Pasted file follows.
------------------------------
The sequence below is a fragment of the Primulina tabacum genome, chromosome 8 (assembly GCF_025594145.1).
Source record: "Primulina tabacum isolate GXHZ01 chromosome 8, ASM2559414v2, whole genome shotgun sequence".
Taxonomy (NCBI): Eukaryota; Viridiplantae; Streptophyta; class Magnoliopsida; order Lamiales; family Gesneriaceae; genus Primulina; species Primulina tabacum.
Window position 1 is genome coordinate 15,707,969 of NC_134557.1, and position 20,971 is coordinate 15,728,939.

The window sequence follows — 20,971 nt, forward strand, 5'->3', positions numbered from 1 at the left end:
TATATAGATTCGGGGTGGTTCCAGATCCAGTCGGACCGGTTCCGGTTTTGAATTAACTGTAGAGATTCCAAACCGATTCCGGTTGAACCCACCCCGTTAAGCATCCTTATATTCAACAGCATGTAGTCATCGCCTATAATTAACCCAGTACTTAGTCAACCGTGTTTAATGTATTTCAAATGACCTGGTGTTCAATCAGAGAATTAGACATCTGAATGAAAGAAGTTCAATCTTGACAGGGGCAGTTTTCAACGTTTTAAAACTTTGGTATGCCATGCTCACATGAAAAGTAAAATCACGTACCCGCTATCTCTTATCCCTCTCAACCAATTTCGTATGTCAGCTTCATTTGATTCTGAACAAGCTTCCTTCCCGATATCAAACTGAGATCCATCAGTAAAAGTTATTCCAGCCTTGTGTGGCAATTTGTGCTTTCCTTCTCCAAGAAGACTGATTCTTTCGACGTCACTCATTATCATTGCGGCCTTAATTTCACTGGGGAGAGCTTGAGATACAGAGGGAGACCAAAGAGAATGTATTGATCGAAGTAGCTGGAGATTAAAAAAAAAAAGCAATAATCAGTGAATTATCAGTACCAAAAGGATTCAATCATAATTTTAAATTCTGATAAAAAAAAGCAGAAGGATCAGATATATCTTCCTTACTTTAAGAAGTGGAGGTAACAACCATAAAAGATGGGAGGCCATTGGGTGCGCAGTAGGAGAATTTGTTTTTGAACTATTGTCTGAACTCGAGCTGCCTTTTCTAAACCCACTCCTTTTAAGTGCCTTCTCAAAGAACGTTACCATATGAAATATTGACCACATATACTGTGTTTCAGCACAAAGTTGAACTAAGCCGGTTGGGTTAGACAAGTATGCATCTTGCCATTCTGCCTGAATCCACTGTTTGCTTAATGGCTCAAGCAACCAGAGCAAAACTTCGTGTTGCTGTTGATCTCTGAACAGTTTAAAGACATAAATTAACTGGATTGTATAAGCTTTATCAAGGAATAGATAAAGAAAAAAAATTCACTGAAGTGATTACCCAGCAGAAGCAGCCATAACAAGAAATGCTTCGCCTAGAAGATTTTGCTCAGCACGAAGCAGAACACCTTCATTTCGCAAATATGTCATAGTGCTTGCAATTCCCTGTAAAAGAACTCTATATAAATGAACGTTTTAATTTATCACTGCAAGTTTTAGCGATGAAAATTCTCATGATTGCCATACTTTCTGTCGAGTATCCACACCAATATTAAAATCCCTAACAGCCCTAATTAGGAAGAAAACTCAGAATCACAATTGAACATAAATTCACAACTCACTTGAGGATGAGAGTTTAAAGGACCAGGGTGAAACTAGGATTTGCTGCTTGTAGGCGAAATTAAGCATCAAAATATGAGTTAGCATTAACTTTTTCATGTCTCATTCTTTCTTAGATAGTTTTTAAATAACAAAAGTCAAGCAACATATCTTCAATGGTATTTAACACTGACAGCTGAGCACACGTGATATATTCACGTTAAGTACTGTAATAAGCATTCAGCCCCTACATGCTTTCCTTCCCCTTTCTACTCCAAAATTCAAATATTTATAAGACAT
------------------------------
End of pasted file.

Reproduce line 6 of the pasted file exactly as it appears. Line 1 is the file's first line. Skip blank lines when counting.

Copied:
TATATAGATTCGGGGTGGTTCCAGATCCAGTCGGACCGGTTCCGGTTTTGAATTAACTGTAGAGATTCCAAACCGATTCCGGTTGAACCCACCCCGTTAAGCATCCTTATATTCAACAGCATGTAGTCATCGCCTATAATTAACCCAGTACTTAGTCAACCGTGTTTAATGTATTTCAAATGACCTGGTGTTCAATCAGAGAATTAGACATCTGAATGAAAGAAGTTCAATCTTGACAGGGGCAGTTTTCAACGTTTTAAAACTTTGGTATGCCATGCTCACATGAAAAGTAAAATCACGTACCCGCTATCTCTTATCCCTCTCAACCAATTTCGTATGTCAGCTTCATTTGATTCTGAACAAGCTTCCTTCCCGATATCAAACTGAGATCCATCAGTAAAAGTTATTCCAGCCTTGTGTGGCAATTTGTGCTTTCCTTCTCCAAGAAGACTGATTCTTTCGACGTCACTCATTATCATTGCGGCCTTAATTTCACTGGGGAGAGCTTGAGATACAGAGGGAGACCAAAGAGAATGTATTGATCGAAGTAGCTGGAGATTAAAAAAAAAAAGCAATAATCAGTGAATTATCAGTACCAAAAGGATTCAATCATAATTTTAAATTCTGATAAAAAAAAGCAGAAGGATCAGATATATCTTCCTTACTTTAAGAAGTGGAGGTAACAACCATAAAAGATGGGAGGCCATTGGGTGCGCAGTAGGAGAATTTGTTTTTGAACTATTGTCTGAACTCGAGCTGCCTTTTCTAAACCCACTCCTTTTAAGTGCCTTCTCAAAGAACGTTACCATATGAAATATTGACCACATATACTGTGTTTCAGCACAAAGTTGAACTAAGCCGGTTGGGTTAGACAAGTATGCATCTTGCCATTCTGCCTGAATCCACTGTTTGCTTAATGGCTCAAGCAACCAGAGCAAAACTTCGTGTTGCTGTTGATCTCTGAACAGTTTAAAGACATAAATTAACTGGATTGTATAAGCTTTATCAAGGAATAGATAAAGAAAAAAAATTCACTGAAGTGATTACCCAGCAGAAGCAGCCATAACAAGAAATGCTTCGCCTAGAAGATTTTGCTCAGCACGAAGCAGAACACCTTCATTTCGCAAATATGTCATAGTGCTTGCAATTCCCTGTAAAAGAACTCTATATAAATGAACGTTTTAATTTATCACTGCAAGTTTTAGCGATGAAAATTCTCATGATTGCCATACTTTCTGTCGAGTATCCACACCAATATTAAAATCCCTAACAGCCCTAATTAGGAAGAAAACTCAGAATCACAATTGAACATAAATTCACAACTCACTTGAGGATGAGAGTTTAAAGGACCAGGGTGAAACTAGGATTTGCTGCTTGTAGGCGAAATTAAGCATCAAAATATGAGTTAGCATTAACTTTTTCATGTCTCATTCTTTCTTAGATAGTTTTTAAATAACAAAAGTCAAGCAACATATCTTCAATGGTATTTAACACTGACAGCTGAGCACACGTGATATATTCACGTTAAGTACTGTAATAAGCATTCAGCCCCTACATGCTTTCCTTCCCCTTTCTACTCCAAAATTCAAATATTTATAAGACAT